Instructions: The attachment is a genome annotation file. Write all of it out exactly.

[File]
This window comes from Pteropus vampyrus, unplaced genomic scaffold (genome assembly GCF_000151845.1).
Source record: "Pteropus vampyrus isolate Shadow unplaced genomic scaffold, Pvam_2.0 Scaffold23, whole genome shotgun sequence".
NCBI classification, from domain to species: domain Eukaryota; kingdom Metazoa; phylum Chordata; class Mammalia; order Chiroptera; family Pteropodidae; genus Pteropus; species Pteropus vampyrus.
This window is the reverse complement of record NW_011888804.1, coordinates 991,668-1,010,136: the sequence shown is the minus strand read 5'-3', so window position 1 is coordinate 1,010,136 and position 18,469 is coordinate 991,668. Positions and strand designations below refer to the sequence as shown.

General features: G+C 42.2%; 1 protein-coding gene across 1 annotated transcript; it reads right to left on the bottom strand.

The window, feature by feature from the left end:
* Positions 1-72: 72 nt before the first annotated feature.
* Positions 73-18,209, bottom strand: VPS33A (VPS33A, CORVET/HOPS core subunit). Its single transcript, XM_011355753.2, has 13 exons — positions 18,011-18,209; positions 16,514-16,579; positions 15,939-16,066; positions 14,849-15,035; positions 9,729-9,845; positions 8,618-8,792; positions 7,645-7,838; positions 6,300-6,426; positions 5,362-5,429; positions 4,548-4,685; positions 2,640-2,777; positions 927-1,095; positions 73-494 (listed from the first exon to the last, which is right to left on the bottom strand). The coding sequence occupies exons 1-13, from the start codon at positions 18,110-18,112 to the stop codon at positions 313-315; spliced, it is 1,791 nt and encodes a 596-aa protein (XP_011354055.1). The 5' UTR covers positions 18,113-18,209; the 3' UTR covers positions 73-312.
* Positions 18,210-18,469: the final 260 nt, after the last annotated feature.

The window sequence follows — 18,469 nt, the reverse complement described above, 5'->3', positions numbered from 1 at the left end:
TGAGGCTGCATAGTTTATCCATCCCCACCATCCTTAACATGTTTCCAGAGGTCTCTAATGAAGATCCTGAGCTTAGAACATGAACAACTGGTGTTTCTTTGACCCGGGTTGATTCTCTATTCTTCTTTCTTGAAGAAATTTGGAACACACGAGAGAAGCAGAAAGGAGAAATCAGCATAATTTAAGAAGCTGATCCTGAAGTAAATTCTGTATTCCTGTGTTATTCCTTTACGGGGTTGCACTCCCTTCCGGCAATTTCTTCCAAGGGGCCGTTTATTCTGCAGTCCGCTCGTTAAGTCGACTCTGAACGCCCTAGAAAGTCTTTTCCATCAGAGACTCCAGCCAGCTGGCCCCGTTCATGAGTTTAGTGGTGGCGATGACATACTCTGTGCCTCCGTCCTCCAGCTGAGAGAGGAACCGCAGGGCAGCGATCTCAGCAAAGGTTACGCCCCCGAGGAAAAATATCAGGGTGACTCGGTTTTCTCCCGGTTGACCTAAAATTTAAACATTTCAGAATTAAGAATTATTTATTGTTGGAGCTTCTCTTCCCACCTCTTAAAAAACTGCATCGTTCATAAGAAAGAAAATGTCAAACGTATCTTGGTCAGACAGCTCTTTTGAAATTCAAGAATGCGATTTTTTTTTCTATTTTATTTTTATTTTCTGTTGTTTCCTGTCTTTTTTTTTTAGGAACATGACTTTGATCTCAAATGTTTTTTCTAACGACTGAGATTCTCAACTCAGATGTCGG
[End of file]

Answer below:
This window comes from Pteropus vampyrus, unplaced genomic scaffold (genome assembly GCF_000151845.1).
Source record: "Pteropus vampyrus isolate Shadow unplaced genomic scaffold, Pvam_2.0 Scaffold23, whole genome shotgun sequence".
NCBI classification, from domain to species: domain Eukaryota; kingdom Metazoa; phylum Chordata; class Mammalia; order Chiroptera; family Pteropodidae; genus Pteropus; species Pteropus vampyrus.
This window is the reverse complement of record NW_011888804.1, coordinates 991,668-1,010,136: the sequence shown is the minus strand read 5'-3', so window position 1 is coordinate 1,010,136 and position 18,469 is coordinate 991,668. Positions and strand designations below refer to the sequence as shown.

General features: G+C 42.2%; 1 protein-coding gene across 1 annotated transcript; it reads right to left on the bottom strand.

The window, feature by feature from the left end:
* Positions 1-72: 72 nt before the first annotated feature.
* Positions 73-18,209, bottom strand: VPS33A (VPS33A, CORVET/HOPS core subunit). Its single transcript, XM_011355753.2, has 13 exons — positions 18,011-18,209; positions 16,514-16,579; positions 15,939-16,066; positions 14,849-15,035; positions 9,729-9,845; positions 8,618-8,792; positions 7,645-7,838; positions 6,300-6,426; positions 5,362-5,429; positions 4,548-4,685; positions 2,640-2,777; positions 927-1,095; positions 73-494 (listed from the first exon to the last, which is right to left on the bottom strand). The coding sequence occupies exons 1-13, from the start codon at positions 18,110-18,112 to the stop codon at positions 313-315; spliced, it is 1,791 nt and encodes a 596-aa protein (XP_011354055.1). The 5' UTR covers positions 18,113-18,209; the 3' UTR covers positions 73-312.
* Positions 18,210-18,469: the final 260 nt, after the last annotated feature.

The window sequence follows — 18,469 nt, the reverse complement described above, 5'->3', positions numbered from 1 at the left end:
TGAGGCTGCATAGTTTATCCATCCCCACCATCCTTAACATGTTTCCAGAGGTCTCTAATGAAGATCCTGAGCTTAGAACATGAACAACTGGTGTTTCTTTGACCCGGGTTGATTCTCTATTCTTCTTTCTTGAAGAAATTTGGAACACACGAGAGAAGCAGAAAGGAGAAATCAGCATAATTTAAGAAGCTGATCCTGAAGTAAATTCTGTATTCCTGTGTTATTCCTTTACGGGGTTGCACTCCCTTCCGGCAATTTCTTCCAAGGGGCCGTTTATTCTGCAGTCCGCTCGTTAAGTCGACTCTGAACGCCCTAGAAAGTCTTTTCCATCAGAGACTCCAGCCAGCTGGCCCCGTTCATGAGTTTAGTGGTGGCGATGACATACTCTGTGCCTCCGTCCTCCAGCTGAGAGAGGAACCGCAGGGCAGCGATCTCAGCAAAGGTTACGCCCCCGAGGAAAAATATCAGGGTGACTCGGTTTTCTCCCGGTTGACCTAAAATTTAAACATTTCAGAATTAAGAATTATTTATTGTTGGAGCTTCTCTTCCCACCTCTTAAAAAACTGCATCGTTCATAAGAAAGAAAATGTCAAACGTATCTTGGTCAGACAGCTCTTTTGAAATTCAAGAATGCGATTTTTTTTTCTATTTTATTTTTATTTTCTGTTGTTTCCTGTCTTTTTTTTTTAGGAACATGACTTTGATCTCAAATGTTTTTTCTAACGACTGAGATTCTCAACTCAGATGTCGG